A woman’s pelvis carries an abundant array of organs, each with its own pathways of nerves. A problem with any of these organs can be translated by its nerves as pain.

Causes of Pelvic Pain
A woman’s pelvis carries structures representing urinary, gastrointestinal, genital, musculo-skeletal, lymphatic, vascular, and nervous systems. The pelvis carries the weight of the entire torso and upper body. It also carries the entire history of a woman’s sexuality, often resulting in muscular tenderness and psychological stress. Women who have been sexually abused have a much greater risk of pelvic pain. As you can see from this image, there are many pathways for the development of pelvic pain.

Diagnosing Pelvic Pain
Pelvic pain receives highly individualized treatment at Academia. Diagnosis begins with a complete exploration of a woman’s personal and medical history, including endometriosis, infections, sexuality, surgeries that might have resulted in scarring, as well as an investigation of any malformations. When speaking with a woman with pelvic pain we map her symptoms to the potential organs/systems involved and orient our further evaluation toward areas that appear involved. Since any of a complex array of organs and nerves may be involved, physical examination and testing may include various forms of evaluation, including psychological, medical, radiographic, sonographic, and even endoscopic (laparoscopic or hysteroscopic). Our goal is to make a complex problem simple and identify specific areas of the woman as a whole that need support and treatment.

Treating Pelvic Pain
At Academia, approaches range from holistic to surgical. When necessary, our associates specializing in other branches of medicine may be involved. Our commitment is to treat a patient with pelvic pain without the use of narcotics. We prefer to identify and address the problem that led to its development and chronicity.

Depending on the cause, your treatment may include well-balanced approaches that are entirely non-invasive and can balance your body and mind, and enhance your sense of well-being:

  • Teaching you how to relieve emotional stress
  • Teaching you site-specific exercises to strengthen and relax pelvic muscles
  • Counseling, biofeedback, and/or cognitive behavioral therapy
  • Dietary changes
  • Acupuncture
  • More specific physical therapy
  • General body exercises

The above techniques can be used by themselves or in combination with any of the approaches below:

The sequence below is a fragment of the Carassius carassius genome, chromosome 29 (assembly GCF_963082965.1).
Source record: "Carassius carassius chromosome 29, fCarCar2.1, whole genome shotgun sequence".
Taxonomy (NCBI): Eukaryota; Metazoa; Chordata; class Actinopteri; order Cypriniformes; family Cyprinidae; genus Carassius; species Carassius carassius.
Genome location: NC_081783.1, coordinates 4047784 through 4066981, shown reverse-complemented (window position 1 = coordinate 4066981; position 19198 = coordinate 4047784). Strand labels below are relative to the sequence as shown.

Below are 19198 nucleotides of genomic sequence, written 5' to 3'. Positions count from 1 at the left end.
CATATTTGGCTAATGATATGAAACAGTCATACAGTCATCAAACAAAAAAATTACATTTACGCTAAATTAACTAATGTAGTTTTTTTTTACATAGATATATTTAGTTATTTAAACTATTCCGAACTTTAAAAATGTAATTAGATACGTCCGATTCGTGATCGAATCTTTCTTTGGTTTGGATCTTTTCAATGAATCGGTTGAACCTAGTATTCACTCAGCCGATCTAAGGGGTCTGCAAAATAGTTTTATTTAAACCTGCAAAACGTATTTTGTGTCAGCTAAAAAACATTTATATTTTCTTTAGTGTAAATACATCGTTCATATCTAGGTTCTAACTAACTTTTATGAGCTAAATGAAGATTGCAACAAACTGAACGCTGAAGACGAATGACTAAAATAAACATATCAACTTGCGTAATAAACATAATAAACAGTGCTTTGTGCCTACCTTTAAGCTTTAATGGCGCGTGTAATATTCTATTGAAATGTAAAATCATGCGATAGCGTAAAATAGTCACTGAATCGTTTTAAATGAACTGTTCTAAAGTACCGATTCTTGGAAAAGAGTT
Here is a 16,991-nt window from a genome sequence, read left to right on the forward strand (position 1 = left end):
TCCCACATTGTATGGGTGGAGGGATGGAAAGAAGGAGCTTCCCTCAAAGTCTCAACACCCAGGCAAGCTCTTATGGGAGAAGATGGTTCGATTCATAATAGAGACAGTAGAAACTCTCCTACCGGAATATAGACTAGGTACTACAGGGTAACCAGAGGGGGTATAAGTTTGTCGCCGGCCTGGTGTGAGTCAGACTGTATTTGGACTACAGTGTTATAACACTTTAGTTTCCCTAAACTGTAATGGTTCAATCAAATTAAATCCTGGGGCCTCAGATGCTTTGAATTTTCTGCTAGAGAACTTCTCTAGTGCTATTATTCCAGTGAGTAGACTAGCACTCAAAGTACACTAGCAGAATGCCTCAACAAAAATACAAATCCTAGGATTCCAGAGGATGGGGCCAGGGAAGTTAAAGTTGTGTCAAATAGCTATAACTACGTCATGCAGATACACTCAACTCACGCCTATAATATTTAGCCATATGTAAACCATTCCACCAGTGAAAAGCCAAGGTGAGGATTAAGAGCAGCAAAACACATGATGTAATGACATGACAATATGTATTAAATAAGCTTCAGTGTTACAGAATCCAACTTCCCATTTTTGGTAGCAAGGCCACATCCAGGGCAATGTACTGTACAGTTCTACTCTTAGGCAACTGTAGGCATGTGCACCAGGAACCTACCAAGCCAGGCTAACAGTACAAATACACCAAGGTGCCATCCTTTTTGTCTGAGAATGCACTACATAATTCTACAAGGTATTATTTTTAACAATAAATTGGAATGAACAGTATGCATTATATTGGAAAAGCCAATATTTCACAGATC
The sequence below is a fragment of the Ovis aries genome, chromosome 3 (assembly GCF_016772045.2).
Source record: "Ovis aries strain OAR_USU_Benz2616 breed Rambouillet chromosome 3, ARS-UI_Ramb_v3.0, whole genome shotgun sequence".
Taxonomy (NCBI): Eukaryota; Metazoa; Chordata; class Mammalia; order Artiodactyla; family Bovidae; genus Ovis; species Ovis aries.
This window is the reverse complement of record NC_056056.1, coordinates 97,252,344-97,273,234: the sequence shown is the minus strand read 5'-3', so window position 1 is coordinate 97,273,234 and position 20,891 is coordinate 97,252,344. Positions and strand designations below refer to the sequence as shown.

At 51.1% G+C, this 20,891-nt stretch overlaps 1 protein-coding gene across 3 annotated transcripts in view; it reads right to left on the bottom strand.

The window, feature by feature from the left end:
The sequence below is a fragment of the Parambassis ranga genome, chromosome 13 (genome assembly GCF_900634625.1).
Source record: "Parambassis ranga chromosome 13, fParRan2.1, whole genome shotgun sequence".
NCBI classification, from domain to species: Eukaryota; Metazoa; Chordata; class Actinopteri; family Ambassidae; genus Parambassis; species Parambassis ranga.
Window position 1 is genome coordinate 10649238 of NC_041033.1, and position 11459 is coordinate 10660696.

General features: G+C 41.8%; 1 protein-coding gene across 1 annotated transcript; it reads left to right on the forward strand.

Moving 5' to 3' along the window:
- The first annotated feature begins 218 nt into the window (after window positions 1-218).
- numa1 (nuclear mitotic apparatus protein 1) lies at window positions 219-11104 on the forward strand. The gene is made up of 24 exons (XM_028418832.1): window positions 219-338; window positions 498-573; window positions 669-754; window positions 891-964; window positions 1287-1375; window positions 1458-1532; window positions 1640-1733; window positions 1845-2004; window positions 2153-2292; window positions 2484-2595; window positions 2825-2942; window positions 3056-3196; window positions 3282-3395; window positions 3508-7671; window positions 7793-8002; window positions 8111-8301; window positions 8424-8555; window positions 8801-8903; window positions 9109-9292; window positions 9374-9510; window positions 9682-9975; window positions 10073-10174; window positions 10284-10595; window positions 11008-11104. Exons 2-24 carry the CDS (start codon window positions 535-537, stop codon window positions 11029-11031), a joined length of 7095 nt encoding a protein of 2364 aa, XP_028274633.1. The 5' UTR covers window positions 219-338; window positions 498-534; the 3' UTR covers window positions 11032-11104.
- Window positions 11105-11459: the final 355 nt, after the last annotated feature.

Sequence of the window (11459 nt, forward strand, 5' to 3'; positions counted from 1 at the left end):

Addressing a non-gynecologic condition with the specialist in the field involved
Oral contraceptives or progestins to suppress ovulation and decrease menstrual flow and associated inflammatory response
Other medications that affect the organs and tissues of the pelvis, starting with vaginal/vulvar creams, and following with medications that control interstitial cystitis


  • Vulvar and vaginal surgery as needed
  • Laparoscopic, hysteroscopic, and robotic approaches (endoscopic surgery) to treat pregnancy outside of the uterine body, adhesions, ovarian cysts, hydrosalpinx, endometriosis, uterine fibroids, adenomyosis, pelvic floor disorders, malformation and other problems.
  • Our goal is to improve your quality of life by addressing the source of pain medically or with minimally invasive surgical techniques, such as laparoscopy, and to eliminate the need for narcotic medications.

If you are suffering from chronic pelvic pain, please give Academia a call or make an appointment via this website (see Patient Portal). Pelvic pain should be treated as soon as possible. Not merely to avoid greater problems, but, just as important, to ensure that your day-to-day life is as wonderful and carefree as it should be.

Special Advice to Young Women & Men Reengaging in Sexual Activity
Please Avoid Infections! They are completely avoidable!

  • A large percentage of pelvic pain is caused by sexually transmitted infections (STD), especially in younger women who have become sexually active. The best way to avoid such infections is to practice safe sex. Avoid sexual contact with men or women who have symptoms or who have multiple sex partners and may have been exposed to a STD. Having more than one sex partner at a time increases the risk of STDs. Always use a condom even when using other methods of contraception. Of course, the only sure way to avoid a STD Is is to abstain from sexual contact.
  • See your doctor as soon as you notice frequent pelvic pain. The longer you wait, the more difficult it will be to solve the problem.
  • Keep a calendar of your menstrual cycle, including any pain you feel during the month. You can download free mobile apps, like iPeriod Free (among others), to help you keep track. Bring it with you to your doctor.

A Special Note to Men:
Please take care of your health. If you notice pain during sex, during urination, or any other discomfort in the area of your sex organs, see your doctor as soon as you can. You will be protecting your own health as well as the health of the woman you love.